FC Basel's dominance of Swiss football has forced the country's domestic league to explore new formats that might make the season less predictable.
Claudius Schaefer, CEO of the Swiss Football League (SFL), told Reuters he fears looming changes to the distribution of Champions League revenue could entrench Basel's supremacy further.
Basel, who feature former Sydney FC striker Marc Janko, won their eighth successive league title, wrapping it up with six games to spare.
"The most important thing in the championship is the competitive balance," Schaefer said in an interview.
"If you have the same champions eight times in a row, you have to be worried, so we are looking in to reforms."
Schaefer says Basel were a well-managed club who deserved their success.
"They haven't had the owners or president changing every couple of years like some other clubs," he said.
"It's too simple to argue that FC Basel are where they are only because of the UEFA payments."
But he admits the money the club pocketed from their European forays gave them a clear advantage in a league where the average revenue, according to a UEFA benchmarking report, is 21.1 million euros ($A31 million) per season.
Basel have played in the Champions League group stage six times since 2008, earning 17.85 million euros ($A26.2 million) from their participation in 2014-15 alone.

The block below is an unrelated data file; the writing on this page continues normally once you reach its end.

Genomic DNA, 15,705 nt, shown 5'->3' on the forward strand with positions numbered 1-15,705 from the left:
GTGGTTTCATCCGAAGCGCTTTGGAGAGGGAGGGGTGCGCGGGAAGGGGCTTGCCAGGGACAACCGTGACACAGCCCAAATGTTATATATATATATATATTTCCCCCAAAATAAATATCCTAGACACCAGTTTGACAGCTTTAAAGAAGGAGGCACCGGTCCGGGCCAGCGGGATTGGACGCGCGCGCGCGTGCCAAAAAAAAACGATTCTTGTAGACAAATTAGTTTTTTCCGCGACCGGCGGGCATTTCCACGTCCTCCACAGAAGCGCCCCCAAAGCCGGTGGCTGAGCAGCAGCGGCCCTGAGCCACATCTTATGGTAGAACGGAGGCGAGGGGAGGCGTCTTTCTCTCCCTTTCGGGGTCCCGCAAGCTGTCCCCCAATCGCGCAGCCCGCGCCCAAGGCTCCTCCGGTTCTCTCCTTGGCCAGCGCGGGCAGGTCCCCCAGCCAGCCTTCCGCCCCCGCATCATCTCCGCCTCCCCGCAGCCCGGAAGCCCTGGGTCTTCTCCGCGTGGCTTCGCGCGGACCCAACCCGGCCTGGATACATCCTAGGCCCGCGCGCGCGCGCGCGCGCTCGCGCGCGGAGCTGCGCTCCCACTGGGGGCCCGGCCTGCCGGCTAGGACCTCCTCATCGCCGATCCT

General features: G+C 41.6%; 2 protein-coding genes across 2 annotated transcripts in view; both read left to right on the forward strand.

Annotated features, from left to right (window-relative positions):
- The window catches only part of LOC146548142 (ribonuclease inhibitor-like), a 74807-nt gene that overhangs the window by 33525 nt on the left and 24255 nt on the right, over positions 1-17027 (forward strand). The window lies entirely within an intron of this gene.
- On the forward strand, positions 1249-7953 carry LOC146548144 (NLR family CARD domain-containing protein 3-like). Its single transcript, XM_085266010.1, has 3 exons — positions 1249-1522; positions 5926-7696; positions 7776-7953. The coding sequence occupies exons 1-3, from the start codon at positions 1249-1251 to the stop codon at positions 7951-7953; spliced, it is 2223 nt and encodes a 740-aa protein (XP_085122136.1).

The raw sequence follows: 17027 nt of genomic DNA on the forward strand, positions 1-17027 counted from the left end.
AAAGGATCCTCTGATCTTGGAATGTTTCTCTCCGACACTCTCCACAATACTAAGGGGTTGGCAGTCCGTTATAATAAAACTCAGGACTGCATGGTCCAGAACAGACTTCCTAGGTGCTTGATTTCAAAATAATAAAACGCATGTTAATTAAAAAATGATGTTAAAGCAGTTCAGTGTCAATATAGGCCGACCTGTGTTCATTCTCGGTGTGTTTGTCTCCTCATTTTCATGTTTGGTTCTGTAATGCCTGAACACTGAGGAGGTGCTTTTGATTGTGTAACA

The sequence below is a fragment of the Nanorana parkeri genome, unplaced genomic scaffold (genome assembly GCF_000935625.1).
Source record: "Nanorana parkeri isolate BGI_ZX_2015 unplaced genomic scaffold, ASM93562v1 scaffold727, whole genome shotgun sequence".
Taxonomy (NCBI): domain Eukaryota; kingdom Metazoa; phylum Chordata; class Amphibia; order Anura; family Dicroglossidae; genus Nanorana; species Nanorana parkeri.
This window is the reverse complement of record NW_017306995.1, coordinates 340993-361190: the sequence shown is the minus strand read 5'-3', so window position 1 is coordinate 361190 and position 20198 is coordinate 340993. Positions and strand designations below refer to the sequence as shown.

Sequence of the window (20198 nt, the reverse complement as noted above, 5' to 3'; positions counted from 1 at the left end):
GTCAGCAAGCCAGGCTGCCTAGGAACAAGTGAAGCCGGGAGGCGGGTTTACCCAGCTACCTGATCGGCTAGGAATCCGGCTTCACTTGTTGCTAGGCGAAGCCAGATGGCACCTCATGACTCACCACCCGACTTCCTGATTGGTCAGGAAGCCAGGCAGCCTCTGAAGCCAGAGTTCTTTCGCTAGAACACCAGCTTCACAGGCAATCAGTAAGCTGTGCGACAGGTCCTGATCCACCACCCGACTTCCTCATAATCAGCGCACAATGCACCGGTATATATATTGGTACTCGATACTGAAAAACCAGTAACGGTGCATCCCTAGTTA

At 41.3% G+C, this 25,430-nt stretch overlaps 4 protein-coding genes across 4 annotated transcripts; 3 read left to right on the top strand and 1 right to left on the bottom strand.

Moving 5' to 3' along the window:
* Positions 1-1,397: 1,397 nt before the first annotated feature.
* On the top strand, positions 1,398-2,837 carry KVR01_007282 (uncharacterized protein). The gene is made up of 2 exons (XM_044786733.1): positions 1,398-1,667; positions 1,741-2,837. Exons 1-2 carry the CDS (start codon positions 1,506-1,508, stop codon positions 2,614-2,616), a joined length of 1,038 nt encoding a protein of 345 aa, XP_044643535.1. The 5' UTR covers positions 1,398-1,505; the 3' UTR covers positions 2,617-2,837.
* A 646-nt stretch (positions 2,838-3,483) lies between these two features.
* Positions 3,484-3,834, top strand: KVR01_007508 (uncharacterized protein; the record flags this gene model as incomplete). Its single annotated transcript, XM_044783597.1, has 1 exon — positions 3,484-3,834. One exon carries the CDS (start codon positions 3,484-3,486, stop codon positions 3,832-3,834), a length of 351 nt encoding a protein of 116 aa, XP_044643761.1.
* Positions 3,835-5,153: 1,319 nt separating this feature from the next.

Schaefer says this amount would rise dramatically under a new Champions League format that will come into effect in 2018.
He calculates Basel could earn around 40 million ($A58.8 million) euros each season that they qualify from 2018-19.
"This is a little less than the (entire) budget for our second biggest club Young Boys," Schaefer said.
Basel did not wish to comment on the matter.
The Swiss league, which has 10 clubs who play each other four times a season, is a world away from the major European leagues, with average attendances of under 10,000.
Schaefer says the SFL would distribute a total 40 million Swiss francs ($A53.6 million) to the first and second division clubs from television and marketing next season, double the current amount but only a fraction of what bigger leagues pay.
Meanwhile, the Swiss league was considering splitting the league competition in to stages or groups as other countries such as Denmark, Bulgaria and Belgium have done.
Another possibility is that any team taking part in the Champions League split their winnings.
"We discussed this at the general assembly and it decided not to go further," Schaefer said.